In the Neural Networks section we played fast and loose with setting up our networks. In particular we did the following things that shouldn’t work:

  • We defined the network architecture with no regard to the input dimensionality.

  • We added layers without regard to the output dimension of the previous layer.

  • We even ‘initialized’ these parameters without knowing how many parameters we were going to initialize.

All of those things sound impossible and indeed, they are. After all, there’s no way MXNet (or any other framework for that matter) could predict what the input dimensionality of a network would be. Later on, when working with convolutional networks and images this problem will become even more pertinent, since the input dimensionality (i.e. the resolution of an image) will affect the dimensionality of subsequent layers. The ability to determine parameter dimensionality during run-time rather than at coding time greatly simplifies the process of doing deep learning.

Instantiating a Network

Let’s see what happens when we instantiate a network. We start by defining a multi-layer perceptron.

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from mxnet import init, nd
from mxnet.gluon import nn

def getnet():
    net = nn.Sequential()
    net.add(nn.Dense(256, activation='relu'))
    return net

net = getnet()

At this point the network doesn’t really know yet what the dimensionalities of the various parameters should be. All one could tell at this point is that each layer needs weights and bias, albeit of unspecified dimensionality. If we try accessing the parameters, that’s exactly what happens.

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You’ll notice None here in each Dense layer. This absence of value is how MXNet keeps track of unspecified dimensionality. In particular, trying to access net[0] at this point would trigger a runtime error stating that the network needs initializing before it can do anything.

Note that if we did want to specify dimensionality, we could have done so by using the kwarg in_units, e.g. Dense(256, activiation='relu', in_units=20).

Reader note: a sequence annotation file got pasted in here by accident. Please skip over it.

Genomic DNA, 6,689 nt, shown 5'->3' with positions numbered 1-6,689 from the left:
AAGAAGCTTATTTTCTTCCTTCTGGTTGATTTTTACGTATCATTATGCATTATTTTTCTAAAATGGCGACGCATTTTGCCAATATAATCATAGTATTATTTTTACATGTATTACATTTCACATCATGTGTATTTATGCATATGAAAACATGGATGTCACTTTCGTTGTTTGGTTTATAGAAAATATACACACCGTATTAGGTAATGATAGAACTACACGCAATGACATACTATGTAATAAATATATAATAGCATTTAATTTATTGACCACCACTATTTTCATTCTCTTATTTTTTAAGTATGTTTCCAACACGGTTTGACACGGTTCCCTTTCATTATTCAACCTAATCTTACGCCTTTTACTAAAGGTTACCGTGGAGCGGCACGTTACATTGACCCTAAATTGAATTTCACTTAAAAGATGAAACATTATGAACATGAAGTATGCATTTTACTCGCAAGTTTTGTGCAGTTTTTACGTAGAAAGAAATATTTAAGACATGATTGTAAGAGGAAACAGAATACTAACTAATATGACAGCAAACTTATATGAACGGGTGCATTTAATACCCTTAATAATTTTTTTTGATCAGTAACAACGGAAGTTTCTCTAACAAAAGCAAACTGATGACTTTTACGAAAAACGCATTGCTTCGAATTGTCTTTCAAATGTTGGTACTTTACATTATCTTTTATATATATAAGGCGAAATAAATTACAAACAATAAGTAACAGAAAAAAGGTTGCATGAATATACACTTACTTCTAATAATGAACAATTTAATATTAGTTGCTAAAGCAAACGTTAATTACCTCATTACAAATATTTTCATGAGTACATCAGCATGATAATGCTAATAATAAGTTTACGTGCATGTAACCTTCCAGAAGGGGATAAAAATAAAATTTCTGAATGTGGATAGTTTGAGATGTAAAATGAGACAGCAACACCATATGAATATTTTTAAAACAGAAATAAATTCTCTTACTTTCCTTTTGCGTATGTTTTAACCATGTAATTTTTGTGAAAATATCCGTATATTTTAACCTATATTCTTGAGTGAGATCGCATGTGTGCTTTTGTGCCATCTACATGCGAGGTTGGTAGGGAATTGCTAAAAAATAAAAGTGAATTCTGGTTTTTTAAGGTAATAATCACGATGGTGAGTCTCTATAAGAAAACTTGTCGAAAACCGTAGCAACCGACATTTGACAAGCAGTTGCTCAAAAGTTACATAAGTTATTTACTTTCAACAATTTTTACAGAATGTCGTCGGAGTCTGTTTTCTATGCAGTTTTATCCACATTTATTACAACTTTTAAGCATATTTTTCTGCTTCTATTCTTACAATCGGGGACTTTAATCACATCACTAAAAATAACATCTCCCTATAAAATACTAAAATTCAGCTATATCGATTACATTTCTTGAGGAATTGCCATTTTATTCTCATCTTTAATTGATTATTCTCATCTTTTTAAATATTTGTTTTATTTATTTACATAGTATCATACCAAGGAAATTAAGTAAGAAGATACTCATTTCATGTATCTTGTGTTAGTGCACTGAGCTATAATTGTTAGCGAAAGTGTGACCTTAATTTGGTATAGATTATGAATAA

Let’s see whether anything changes after we initialize the parameters:

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As we can see, nothing really changed. Only once we provide the network with some data do we see a difference. Let’s try it out.

[ ]:
x = nd.random.uniform(shape=(2, 20))
net(x)  # Forward computation

We see all the dimensions have been determined and the parameters initialized. This is because shape inference and parameter initialization have been performed in a lazy manner, so they are performed only when needed. In the above case, they are performed as a prerequisite to the forward computation.

Dimensional inference works like this: as soon as we knew the input dimensionality, \(\mathbf{x} \in \mathbb{R}^{20}\) it was possible to define the weight matrix for the first layer, i.e. \(\mathbf{W}_1 \in \mathbb{R}^{256 \times 20}\). With that out of the way, we can progress to the second layer, define its dimensionality to be \(10 \times 256\) and so on through the computational graph and resolve all the dimensions as they become available. Once this is known, we can proceed by initializing parameters. This is the solution to the three problems outlined above.

Deferred Initialization in Practice

Now that we know how it works in theory, let’s see when the initialization is actually triggered. In order to do so, we mock up an initializer which does nothing but report a debug message stating when it was invoked and with which parameters.